- click here for home page

The Country Enterprise Handbook
Analysing your assets|Land use|Vegetables|Soft fruit|Flower & herb growing|Orchard & vineyard|Woodlands Sheep|Beef|Pigs|Rabbits|Hens|Ducks|Geese|Dairying|Kitchen|Bees|Wool|Water|Home|Contact us

Keeping sheep
...Slaughter practicality
...Jacobs crosses
...Ram management
...- Feeding
...- Castration & strike
...Summer & autumn

Jacobs are such a popular breed for keeping on a small scale that they deserve a special mention.

They are often advertised for sale in local papers and Jacob rams are often available for loan during the breeding season. Some years ago they were in danger of extinction but now, due mainly to the efforts of the Jacob Sheep Society, they are our most widely available 'exotic' sheep.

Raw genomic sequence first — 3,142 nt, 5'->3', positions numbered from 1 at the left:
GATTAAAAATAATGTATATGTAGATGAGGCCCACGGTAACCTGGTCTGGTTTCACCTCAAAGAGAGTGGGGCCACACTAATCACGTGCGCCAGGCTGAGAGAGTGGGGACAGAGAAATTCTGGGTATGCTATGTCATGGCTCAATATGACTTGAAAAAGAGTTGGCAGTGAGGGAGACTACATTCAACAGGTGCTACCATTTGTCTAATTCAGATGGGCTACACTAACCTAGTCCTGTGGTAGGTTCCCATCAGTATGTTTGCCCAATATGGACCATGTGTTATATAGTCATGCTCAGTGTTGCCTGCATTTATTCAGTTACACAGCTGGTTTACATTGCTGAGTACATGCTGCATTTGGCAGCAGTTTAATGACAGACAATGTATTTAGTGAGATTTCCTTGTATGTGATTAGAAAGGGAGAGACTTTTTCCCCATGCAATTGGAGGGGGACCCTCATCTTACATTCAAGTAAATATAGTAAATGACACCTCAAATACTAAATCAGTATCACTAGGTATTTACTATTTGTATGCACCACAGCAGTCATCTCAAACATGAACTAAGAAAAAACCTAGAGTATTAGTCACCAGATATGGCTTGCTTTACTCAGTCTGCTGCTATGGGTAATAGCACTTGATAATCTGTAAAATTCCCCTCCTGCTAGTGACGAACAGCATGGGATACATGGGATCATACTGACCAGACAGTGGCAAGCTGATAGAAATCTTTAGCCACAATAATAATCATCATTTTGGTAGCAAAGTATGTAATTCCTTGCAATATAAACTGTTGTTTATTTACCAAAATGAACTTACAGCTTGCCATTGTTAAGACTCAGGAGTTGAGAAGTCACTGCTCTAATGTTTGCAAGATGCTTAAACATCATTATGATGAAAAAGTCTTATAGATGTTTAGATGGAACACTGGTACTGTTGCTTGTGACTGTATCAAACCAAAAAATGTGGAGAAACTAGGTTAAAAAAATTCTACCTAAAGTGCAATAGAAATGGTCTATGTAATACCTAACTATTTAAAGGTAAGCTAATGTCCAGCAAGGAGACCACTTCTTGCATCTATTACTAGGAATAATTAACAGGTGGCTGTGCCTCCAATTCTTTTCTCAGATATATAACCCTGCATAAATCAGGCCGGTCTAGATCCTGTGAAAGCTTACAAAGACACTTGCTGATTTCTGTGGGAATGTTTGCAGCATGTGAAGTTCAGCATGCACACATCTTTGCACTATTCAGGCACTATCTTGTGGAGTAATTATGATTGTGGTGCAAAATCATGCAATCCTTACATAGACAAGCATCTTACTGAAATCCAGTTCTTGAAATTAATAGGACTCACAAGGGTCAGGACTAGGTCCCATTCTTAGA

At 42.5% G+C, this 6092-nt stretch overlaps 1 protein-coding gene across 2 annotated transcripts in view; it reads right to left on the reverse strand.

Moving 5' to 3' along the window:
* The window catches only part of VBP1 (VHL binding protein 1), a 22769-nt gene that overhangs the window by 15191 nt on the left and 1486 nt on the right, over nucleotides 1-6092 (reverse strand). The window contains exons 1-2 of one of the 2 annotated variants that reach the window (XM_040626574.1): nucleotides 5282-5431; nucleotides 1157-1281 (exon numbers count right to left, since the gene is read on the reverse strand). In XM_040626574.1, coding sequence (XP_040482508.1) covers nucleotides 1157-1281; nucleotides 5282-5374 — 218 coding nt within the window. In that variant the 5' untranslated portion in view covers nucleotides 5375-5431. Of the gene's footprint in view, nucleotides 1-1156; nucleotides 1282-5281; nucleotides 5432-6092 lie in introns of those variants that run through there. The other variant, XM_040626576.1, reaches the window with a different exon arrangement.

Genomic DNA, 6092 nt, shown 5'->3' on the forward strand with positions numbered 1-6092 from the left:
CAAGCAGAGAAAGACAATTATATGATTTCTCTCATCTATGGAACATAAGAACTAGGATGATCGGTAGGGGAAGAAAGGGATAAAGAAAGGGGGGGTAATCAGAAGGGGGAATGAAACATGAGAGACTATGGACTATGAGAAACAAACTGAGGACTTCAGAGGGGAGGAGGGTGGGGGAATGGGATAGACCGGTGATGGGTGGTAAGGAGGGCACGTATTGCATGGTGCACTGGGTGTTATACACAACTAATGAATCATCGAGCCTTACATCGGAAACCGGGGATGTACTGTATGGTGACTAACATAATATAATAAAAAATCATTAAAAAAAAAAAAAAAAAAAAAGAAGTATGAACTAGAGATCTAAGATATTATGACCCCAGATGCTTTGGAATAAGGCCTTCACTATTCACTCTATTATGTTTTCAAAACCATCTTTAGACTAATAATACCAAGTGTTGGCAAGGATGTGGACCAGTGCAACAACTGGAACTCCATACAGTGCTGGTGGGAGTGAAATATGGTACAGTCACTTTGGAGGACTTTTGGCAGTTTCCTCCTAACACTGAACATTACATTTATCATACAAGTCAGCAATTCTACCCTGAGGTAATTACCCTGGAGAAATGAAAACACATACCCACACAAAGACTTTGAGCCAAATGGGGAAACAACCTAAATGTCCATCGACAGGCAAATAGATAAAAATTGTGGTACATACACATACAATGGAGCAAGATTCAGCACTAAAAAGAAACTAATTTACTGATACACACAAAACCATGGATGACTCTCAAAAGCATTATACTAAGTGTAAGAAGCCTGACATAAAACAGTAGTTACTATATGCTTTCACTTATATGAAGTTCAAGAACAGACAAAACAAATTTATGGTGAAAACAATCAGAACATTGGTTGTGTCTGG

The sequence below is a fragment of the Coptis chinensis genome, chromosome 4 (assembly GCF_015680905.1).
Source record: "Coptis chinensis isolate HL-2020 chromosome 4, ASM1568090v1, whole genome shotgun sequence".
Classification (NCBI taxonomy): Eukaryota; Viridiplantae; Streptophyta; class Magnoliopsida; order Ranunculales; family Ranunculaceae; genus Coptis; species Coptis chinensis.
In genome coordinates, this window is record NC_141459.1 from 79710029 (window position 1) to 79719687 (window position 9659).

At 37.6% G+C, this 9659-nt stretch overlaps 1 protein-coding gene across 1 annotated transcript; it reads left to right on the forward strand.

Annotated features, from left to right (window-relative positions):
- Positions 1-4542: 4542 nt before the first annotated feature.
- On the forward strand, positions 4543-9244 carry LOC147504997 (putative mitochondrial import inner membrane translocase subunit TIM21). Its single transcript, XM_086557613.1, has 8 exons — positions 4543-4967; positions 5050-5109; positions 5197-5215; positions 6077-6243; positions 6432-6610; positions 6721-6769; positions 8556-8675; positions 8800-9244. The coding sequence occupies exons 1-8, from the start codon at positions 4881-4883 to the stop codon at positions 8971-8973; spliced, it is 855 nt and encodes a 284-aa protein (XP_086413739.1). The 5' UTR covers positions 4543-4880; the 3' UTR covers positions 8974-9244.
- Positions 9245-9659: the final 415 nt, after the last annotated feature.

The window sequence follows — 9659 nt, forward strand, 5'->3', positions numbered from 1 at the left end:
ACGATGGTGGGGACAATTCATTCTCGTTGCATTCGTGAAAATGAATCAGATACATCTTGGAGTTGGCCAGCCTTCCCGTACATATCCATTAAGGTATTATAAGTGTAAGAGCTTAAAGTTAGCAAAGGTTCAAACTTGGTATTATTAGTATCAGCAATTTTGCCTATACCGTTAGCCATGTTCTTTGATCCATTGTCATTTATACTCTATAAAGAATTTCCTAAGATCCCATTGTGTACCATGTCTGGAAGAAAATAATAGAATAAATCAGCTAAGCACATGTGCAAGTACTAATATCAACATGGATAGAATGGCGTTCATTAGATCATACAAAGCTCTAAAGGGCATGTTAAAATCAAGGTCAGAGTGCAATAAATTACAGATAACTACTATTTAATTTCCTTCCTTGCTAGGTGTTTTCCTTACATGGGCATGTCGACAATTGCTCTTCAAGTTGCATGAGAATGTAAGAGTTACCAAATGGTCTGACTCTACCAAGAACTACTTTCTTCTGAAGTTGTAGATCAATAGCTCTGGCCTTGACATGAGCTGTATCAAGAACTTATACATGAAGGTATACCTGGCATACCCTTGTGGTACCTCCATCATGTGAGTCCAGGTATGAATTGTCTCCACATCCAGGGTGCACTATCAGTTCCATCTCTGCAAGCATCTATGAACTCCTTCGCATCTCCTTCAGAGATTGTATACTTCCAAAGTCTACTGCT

We have kept Jacobs for ten years and ours have descended down to great, great . . . grandaughters. We have greatly enjoyed watching the inherited characteristics pass on. Our first lead sheep was an aged ewe called Frosty. Her fleece was a most beautiful mixture of soft greys and browns. Her legs were immaculately striped like football socks and she held her aristocratic head obstinately high. She was an expert at removing herself and her flock from wherever you had put them. She treated electric fencing with utter disdain and she and her followers cavorted high in the air over it. We never did the trick of holding her sensitive mouth around the wire so that she would get a strong shock. Our feelings were governed by a mixture of sympathy with her and conviction that as she jumped it clear every time it would make no difference anyway. No doubt there are many who remember the hills and valleys of Kent echoing to plaintive cries of 'No, Frosty, no'.

Those days are now gone and Frosty remains only in our memory. It is quite an anticlimax when our present flock trots off happily where we send them; there are, however, still a sprinkling of football socks among the youngsters.